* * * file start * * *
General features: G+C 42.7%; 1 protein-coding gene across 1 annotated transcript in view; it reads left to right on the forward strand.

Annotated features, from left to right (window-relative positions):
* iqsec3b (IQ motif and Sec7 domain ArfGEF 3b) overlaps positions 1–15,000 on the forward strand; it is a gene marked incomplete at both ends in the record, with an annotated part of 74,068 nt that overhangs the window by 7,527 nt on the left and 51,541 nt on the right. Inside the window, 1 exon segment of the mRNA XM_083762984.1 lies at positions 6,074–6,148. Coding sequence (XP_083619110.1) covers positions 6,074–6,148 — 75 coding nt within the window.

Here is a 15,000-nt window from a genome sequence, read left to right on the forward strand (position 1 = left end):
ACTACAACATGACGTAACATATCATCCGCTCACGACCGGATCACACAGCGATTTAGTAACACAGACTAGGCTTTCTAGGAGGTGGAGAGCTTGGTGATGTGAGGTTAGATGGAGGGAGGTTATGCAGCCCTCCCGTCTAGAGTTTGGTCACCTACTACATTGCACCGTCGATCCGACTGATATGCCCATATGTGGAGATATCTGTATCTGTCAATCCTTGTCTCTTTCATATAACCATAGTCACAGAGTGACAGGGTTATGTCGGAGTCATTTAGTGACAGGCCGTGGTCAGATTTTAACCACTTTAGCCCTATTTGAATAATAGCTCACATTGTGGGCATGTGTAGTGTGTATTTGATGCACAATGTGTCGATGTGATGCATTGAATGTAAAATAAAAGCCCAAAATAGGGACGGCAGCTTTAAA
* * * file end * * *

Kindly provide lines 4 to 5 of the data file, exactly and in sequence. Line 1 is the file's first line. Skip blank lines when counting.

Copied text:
Here is a 15,000-nt window from a genome sequence, read left to right on the forward strand (position 1 = left end):
ACTACAACATGACGTAACATATCATCCGCTCACGACCGGATCACACAGCGATTTAGTAACACAGACTAGGCTTTCTAGGAGGTGGAGAGCTTGGTGATGTGAGGTTAGATGGAGGGAGGTTATGCAGCCCTCCCGTCTAGAGTTTGGTCACCTACTACATTGCACCGTCGATCCGACTGATATGCCCATATGTGGAGATATCTGTATCTGTCAATCCTTGTCTCTTTCATATAACCATAGTCACAGAGTGACAGGGTTATGTCGGAGTCATTTAGTGACAGGCCGTGGTCAGATTTTAACCACTTTAGCCCTATTTGAATAATAGCTCACATTGTGGGCATGTGTAGTGTGTATTTGATGCACAATGTGTCGATGTGATGCATTGAATGTAAAATAAAAGCCCAAAATAGGGACGGCAGCTTTAAA